What will $6 donations buy? How about a Friendswood fire truck
Six dollars at a time can help pay for a new fire truck in Friendswood.
At a November meeting, Friendswood City Council approved the purchase of a 2019 Spartan fire truck for the city’s volunteer fire department.
Residents have the chance to opt-in on a $6 donation through their every-other-month utility bill to help pay for the $579,153 vehicle, a four-door custom Spartan model.
The new truck will replace a 1997 vehicle that has provided the department with years of service, according to Fire Chief Stan Kozlowski.
“It has reached the end of its useful life,” Kozlowski said.
The purchase is part of the city’s 15-year equipment replacement plan.
Fire trucks generally take close to a year to build once ordered, and the department will continue to use its current engine until the new Spartan arrives, city spokesperson Jeff Newpher said. The 1997 truck would then be auctioned, he said.
Mayor Mike Forman said the community has shown its support to the department through donations.
“Friendswood has a long history of generous residents who make the six-dollar donation to the fire/EMS departments on their utility bill,” Foreman said. “That buys the FVFD’s equipment so our firefighters and paramedics have the right tools when they respond to a resident’s emergency call.”
The new vehicle will be based at Kenneth M. Camp Fire Station No. 1, which was dedicated in Oct. 2017 at 1010 Whitaker.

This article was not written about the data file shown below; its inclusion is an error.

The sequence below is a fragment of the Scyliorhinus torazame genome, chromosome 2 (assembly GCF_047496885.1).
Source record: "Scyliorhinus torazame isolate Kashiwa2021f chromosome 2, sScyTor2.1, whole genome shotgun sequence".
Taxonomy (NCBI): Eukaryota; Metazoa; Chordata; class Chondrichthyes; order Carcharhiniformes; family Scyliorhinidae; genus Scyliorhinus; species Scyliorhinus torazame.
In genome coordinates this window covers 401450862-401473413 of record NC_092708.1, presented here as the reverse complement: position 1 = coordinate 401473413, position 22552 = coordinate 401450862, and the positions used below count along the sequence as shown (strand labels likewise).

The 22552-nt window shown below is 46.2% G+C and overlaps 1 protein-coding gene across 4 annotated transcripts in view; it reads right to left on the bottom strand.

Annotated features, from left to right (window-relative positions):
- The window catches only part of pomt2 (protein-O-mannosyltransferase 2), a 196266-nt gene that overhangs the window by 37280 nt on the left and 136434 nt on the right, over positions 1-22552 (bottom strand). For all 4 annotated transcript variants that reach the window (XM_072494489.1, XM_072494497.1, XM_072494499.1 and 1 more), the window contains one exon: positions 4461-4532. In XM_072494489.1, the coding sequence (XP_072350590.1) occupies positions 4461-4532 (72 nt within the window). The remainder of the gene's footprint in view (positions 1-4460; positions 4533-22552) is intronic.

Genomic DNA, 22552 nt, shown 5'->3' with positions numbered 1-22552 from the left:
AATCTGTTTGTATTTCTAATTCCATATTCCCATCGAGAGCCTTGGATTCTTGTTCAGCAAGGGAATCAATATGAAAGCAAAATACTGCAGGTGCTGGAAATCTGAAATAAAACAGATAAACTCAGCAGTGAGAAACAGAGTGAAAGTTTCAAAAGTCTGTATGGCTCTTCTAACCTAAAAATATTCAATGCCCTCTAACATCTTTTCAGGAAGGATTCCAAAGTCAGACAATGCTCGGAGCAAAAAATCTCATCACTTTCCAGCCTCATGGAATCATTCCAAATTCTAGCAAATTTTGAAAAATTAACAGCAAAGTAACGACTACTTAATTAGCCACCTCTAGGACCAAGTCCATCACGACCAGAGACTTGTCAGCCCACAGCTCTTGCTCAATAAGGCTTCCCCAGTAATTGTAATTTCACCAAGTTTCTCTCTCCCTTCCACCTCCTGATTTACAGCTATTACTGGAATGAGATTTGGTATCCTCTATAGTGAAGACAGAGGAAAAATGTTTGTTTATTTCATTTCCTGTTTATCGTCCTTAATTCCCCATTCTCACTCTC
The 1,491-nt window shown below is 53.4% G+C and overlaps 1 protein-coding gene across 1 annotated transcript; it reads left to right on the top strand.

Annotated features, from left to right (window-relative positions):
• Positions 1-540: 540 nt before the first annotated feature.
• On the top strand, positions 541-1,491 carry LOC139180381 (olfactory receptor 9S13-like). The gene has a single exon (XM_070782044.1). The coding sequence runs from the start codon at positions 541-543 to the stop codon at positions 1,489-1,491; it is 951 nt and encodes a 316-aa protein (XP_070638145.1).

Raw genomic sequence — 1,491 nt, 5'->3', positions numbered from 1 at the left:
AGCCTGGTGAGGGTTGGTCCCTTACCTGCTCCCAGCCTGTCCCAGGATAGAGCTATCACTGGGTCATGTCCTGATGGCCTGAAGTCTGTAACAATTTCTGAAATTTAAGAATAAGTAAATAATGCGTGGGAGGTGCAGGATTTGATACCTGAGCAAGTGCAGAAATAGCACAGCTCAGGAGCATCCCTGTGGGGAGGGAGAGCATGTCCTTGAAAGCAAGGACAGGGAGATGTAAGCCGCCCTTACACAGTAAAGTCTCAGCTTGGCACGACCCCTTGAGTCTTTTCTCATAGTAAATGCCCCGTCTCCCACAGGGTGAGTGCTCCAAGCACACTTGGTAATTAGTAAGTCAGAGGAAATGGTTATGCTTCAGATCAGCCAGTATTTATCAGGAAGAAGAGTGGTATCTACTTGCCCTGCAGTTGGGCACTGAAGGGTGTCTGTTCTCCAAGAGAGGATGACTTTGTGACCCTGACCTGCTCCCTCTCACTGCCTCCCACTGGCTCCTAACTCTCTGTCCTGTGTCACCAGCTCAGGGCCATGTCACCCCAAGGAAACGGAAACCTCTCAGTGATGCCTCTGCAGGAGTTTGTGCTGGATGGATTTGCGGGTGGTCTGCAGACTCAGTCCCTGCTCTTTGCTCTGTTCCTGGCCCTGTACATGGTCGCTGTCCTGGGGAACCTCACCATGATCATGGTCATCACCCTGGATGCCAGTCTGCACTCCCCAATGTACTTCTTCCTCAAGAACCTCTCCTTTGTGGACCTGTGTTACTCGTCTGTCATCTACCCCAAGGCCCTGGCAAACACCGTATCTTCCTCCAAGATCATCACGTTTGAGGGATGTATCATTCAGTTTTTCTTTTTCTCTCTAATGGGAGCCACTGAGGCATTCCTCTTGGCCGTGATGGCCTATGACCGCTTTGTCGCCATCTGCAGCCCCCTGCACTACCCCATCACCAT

Like the station, the Spartan will update the department’s technological capabilities.
The vehicle features LED lights that use less energy, eliminating the need for a second generator on the truck to run all the additional equipment. Many of the tools and materials on the truck will be operated with batteries that will be charged at the station.
“When it’s put in the field, everything can be used to run off a high-output alternator, and then when it gets back to the station and plugged back in, it recharges,” Kozlowski said. “I know that I’m putting the best equipment that we can obtain in the hands of the best-trained personnel to be able to service the citizens of Friendswood.”
The department has 61 volunteer members, who are supplemented by a paid five-member crew that is on standby Monday through Friday. The department responds to an average 2,400 calls annually, according to its website.
The department has four stations, five engines, three mobile intensive care-capable ambulances, four EMS first-responder vehicles, one ladder truck and four additional support vehicles.
“I know that I’m putting the best equipment that we can obtain in the hands of the best-trained personnel to be able to service the citizens of Friendswood,” Kozlowski said. “I need to be the best steward possible with the money that’s provided me by the citizens of Friendswood through the City Council, and I have to keep that in mind.”